As for the original question, "Can someone explain the need for expensive USB cables for short runs?": I can't explain the need for **highly** expensive cables, if any, but I believe I can explain some of the reasons why many people report sonic differences between USB cables, and why investing in something better than a generic cable figures to often be worthwhile.
As you alluded to in the OP, the reasons relate primarily to jitter, and possibly also to the effects of coupling of noise into analog circuits. Cable differences will affect signal risetimes and falltimes, waveform distortion resulting from impedance mismatches, susceptibility to groundloop-related noise (that depending in part on the resistance and inductance of the ground conductor in the cable), and the transmission of noise that is superimposed on the signal by the computer.
Depending on the quality and characteristics of the design of the DAC, all of those factors will to some degree affect the amount and the frequency characteristics of noise that may end up at the point of D/A conversion, thereby affecting jitter. In some designs it seems conceivable that analog circuits further downstream may also be affected. Paths by which noise can potentially couple from the USB port to the point of D/A conversion and/or analog circuits include grounds, power supplies, stray capacitances, radiation through the air, and other such paths that may bypass some of the intended signal path.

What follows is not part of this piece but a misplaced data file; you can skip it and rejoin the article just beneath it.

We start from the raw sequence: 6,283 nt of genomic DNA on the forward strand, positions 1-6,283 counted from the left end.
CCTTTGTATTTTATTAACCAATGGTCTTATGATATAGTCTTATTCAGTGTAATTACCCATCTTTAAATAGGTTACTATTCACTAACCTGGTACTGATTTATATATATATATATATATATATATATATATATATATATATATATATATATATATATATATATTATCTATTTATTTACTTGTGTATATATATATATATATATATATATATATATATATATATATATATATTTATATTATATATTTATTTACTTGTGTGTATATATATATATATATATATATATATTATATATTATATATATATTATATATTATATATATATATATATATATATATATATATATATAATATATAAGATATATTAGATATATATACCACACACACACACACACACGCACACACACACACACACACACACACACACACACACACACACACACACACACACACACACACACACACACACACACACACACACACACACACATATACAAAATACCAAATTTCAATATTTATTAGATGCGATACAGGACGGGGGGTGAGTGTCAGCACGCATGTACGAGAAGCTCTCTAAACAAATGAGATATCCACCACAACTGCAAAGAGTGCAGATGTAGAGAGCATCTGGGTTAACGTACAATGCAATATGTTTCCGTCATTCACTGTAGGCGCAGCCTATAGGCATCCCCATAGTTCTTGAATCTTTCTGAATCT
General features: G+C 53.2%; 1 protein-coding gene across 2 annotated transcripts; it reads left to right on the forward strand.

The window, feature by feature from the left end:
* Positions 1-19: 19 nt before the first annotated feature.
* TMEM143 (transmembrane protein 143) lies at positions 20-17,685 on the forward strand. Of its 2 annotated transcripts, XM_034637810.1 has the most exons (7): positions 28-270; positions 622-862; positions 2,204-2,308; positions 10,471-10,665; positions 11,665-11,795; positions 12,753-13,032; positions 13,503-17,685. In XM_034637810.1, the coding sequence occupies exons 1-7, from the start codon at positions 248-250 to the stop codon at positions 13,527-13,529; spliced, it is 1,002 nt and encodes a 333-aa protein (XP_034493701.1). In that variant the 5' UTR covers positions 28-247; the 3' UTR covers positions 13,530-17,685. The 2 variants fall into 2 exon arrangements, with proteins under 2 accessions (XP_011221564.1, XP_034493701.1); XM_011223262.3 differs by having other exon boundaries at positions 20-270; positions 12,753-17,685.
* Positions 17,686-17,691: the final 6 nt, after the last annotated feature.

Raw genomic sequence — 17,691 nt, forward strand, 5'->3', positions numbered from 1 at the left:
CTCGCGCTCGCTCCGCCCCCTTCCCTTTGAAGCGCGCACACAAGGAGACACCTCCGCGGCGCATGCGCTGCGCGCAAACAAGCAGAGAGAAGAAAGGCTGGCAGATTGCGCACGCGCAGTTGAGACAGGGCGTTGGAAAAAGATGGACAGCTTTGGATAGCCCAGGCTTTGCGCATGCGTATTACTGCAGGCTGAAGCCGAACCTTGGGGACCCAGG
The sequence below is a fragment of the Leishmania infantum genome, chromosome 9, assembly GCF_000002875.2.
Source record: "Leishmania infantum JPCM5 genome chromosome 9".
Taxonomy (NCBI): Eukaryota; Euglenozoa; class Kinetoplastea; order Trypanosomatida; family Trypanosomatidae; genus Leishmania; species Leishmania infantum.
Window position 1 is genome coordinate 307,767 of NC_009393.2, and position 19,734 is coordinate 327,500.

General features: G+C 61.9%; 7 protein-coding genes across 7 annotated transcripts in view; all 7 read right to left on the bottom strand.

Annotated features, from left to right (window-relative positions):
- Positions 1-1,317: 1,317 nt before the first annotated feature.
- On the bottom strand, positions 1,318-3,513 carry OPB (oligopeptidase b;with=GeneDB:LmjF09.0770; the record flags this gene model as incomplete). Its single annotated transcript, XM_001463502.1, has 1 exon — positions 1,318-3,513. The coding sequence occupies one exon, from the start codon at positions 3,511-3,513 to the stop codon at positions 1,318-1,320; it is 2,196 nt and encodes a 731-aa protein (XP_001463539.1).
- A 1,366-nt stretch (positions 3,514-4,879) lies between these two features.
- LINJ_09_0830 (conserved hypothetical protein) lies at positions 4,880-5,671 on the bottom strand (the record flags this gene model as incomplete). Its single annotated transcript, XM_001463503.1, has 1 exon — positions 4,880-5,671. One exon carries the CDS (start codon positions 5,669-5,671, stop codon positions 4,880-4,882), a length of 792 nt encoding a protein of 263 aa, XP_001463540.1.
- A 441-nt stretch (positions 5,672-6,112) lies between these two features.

I should emphasize, though, that none of this provides a basis to assume a high degree of correlation between cable performance and cable price. And none of this provides a basis to assume that a comparison between a variety of specific cables will yield results that are consistent among different computers, DACs, and systems. And none of this provides a basis for attributing specific sonic characteristics to specific USB cables, as audiophiles often seem to do.
No Hype, IMO. I have compared $2 Monoprice USB cables to the Wireworld Starlight Platinum and I can easily hear the difference. Much more detail whereas the $2 cable sounds colored and flat. Since the WW is really too expensive, I settled on the Cabledyne Silver Reference USB cable for about one third the price (sounds just as good, IMO).
I don't have tons of money to blow on expensive cables and I retain a healthy amount of skepticism when it comes to cable claims. That said, I was unprepared for the huge improvement in sonics when I went from the (4% silver) Pangea USB-PC to the (100% silver) Pangea USB-AG. I know digital is all about 1's and 0's but the improvement was immediatey noticeable. I have no other explanation other than to flatly state the 100% silver cable was so much better.
"My question wasn't about the cable's effects on SQ. It was about failure: At what distance does a vanilla USB cable start to fail?"
You have an odd way of asking questions. Reading your original post, I would have never guessed the above quote is what you are asking for.
"I'm sure the answer varies with drivers and date rate. For example, we know that PCM should travel farther than DSD."
I'm not sure how you came up with that. PCM data can be transferred in more than 1 way. 75ohm coax, Toslink, 110ohm balanced, AT&T ST fibre optic, I2S, USB.....
The only topic that's more pointless and inciting than a ' do cables make a difference'. ....is a 'do digital cables make a difference'...it's pointless. You will get the same answers and rationale you always get from each camp. This is one you simply must find out for yourself.